First we start with the question, what does it mean for data to be out of distribution. In tradition statistical inference we concern ourselves with the generalization gap. This is defined by the difference in expected error of our algorithm in the training set vs. the test set. Now, in classical approaches the test set is assumed to be sampled from the **same** distribution, that is the true data distribution \(p(x)\).

If we consider generalization in the OOD setting, things get a bit more complicated. Imagine that your test set is not sampled from the same data generating distribution as your training set. This introduces a whole new set of challenges that we need to address to describe generalization in the context of out of distribution data.

Alas, we cannot just go about as machine learning researchers without making any assumptions about the nature of the data generating distribution. In order to provide results for OOD generalization, some sort of assumptions are necessary.

When talking about OOD generalization, we are going to talk about **environments** a lot. In each environment, the data generating distribution manifests itself in a particular form, shifting the expected error (risk) accordingly. In fact, the set of environments can be (and most often is) specified as the distribution family considered for analysis purposes.

The concept of distributional robustness quantifies the maximum OOD risk that is obtained across a large (sometimes infinite) set of environments. In mathematical terms, we define the OOD risk as the following:

\[\begin{equation} R^{OOD}(f) = \max_{e \in \mathcal{E}} R^e(f) \end{equation}\]where \(f\) is our hypothesis, ie. the predictor/model. Quite intuitively, the goal of this objective is to minimize the worst case error across different environments (test data distributions). We notice one important thing right here, the assumptions that are going to be necessary for deriving any kind of reasonable result for OOD generalization are going to talk about the types of distributions from which the test data (environment data is drawn from).

Why should we use a max and not a prior over environments?

A caveat with regards to this objective is that it is dominated by the worst-case environments, so it cannot distinguish between two predictors that have different performance across all environments.

Interesting area of research is to find Pareto-optimal predictors that minimize this objective.

A common assumption is that we assume that we have access to data from more training distributions.

Interesting example with linear gaussian structural equation model. If the coefficient depends on the environment, we have an infinite set of distribution families describing \(p(x, y)\). The only predictor in this case that is going to have finite OOD risk is the predictor \(f(x) = x\), which is also the causal explanation of \(y\).

The basic line of thought is that the statistical relationship between \(x_2\) and \(y\) varies strongly across environments. One of the main ideas behind finding good predictors that generalize across environments is to find invariant relationships. It is relatively straight-forward whe the concept of OOD is related to causality directly, since the structural equation models that describe the relationships are these types of predictors.

Why cannot we use empirical risk minimization for OOD, let’s say that we obtain a single dataset that contains samples sampled from \(x,y \sim p(x,y \\| e) p(e)\) ? While this would lead to a predictor that would be optimal in the sense of average performance across environments, we can construct \(p(e)\) such that it has low density in areas of very bad performance, hence no attributing to the expected risk a lot, but when sampled would lead to disastrous predictions.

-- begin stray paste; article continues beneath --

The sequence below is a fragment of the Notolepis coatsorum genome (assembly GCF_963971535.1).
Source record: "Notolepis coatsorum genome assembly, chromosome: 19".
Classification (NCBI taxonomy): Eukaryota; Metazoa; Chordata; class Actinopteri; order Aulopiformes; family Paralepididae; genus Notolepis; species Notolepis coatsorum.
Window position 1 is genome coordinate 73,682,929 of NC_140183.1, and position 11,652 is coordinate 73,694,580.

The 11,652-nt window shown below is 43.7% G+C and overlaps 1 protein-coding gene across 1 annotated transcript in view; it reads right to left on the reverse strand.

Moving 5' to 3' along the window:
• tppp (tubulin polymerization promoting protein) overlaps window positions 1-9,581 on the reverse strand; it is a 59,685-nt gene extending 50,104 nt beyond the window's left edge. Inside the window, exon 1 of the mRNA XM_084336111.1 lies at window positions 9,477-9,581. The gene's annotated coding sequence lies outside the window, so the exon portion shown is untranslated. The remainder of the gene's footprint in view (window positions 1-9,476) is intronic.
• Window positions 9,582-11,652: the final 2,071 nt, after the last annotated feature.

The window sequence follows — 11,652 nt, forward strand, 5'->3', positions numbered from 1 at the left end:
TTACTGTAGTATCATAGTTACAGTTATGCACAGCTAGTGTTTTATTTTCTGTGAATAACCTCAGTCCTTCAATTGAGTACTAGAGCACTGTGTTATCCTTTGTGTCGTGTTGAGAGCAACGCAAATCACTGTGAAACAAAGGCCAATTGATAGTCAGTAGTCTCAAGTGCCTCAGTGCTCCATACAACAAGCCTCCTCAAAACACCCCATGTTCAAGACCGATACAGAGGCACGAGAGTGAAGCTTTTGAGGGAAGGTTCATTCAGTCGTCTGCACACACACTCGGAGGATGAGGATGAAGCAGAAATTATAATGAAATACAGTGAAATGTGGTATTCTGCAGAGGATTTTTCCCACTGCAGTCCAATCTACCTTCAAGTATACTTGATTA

When is ERM the best thing that we can do in this case? If the data is meta-iid, we don’t have any knowledge about the structure of the data.

Attempts to minimize the objective

\(r_e\) is one of our optimization variables that we set specifically to the environment. Intuitively, we would want \(r_e\) to be big when we have a very stochastic environment where our predictor cannot perform well. One possible option for setting \(r_e\) is the variance of the targets for example. This is one of the ways to achieve distributional robustness, ie. optimizing the objective that we previously mentioned.

It has been shown that this is equivalent to minimizing a weighted sum over training environment risks.

Methods based on robust optimization can’t deal well with the situations when there are large spurious correlations it will associate large weights to these environments, because of the linear mix.

Invariant prediction, finding a feature mapping \(\Phi(x)\) that is going to cause the predictive density \(p(y | x)\) to be invariant across environments.

Causality has often been defined as having the central property of invariance under intervention. Another way of looking at it is the ever reoccurring assumptions of independence and invariance of mechanisms.

The concept of environments that is often used in OOD generalization literature is intimately connected to the concept of intervention in causality. By intervening we are setting a certain value to a random variable (a factor that varies across environments), and therefore are changing the data generating distribution, which results in a change of the structural equation model, ie we obtain the interventional structural equation model which encodes the interventional distribution.

In certain circumstances, invariance causality and OOD generalization are equivalent. Martin Arjovsky in his thesis makes a hint at the need of redefining what we want, although a causal model might be out of our reach (it is hard to define a graph between raw data), thinking about invariance might be more useful in terms of the goal of having models that perform well.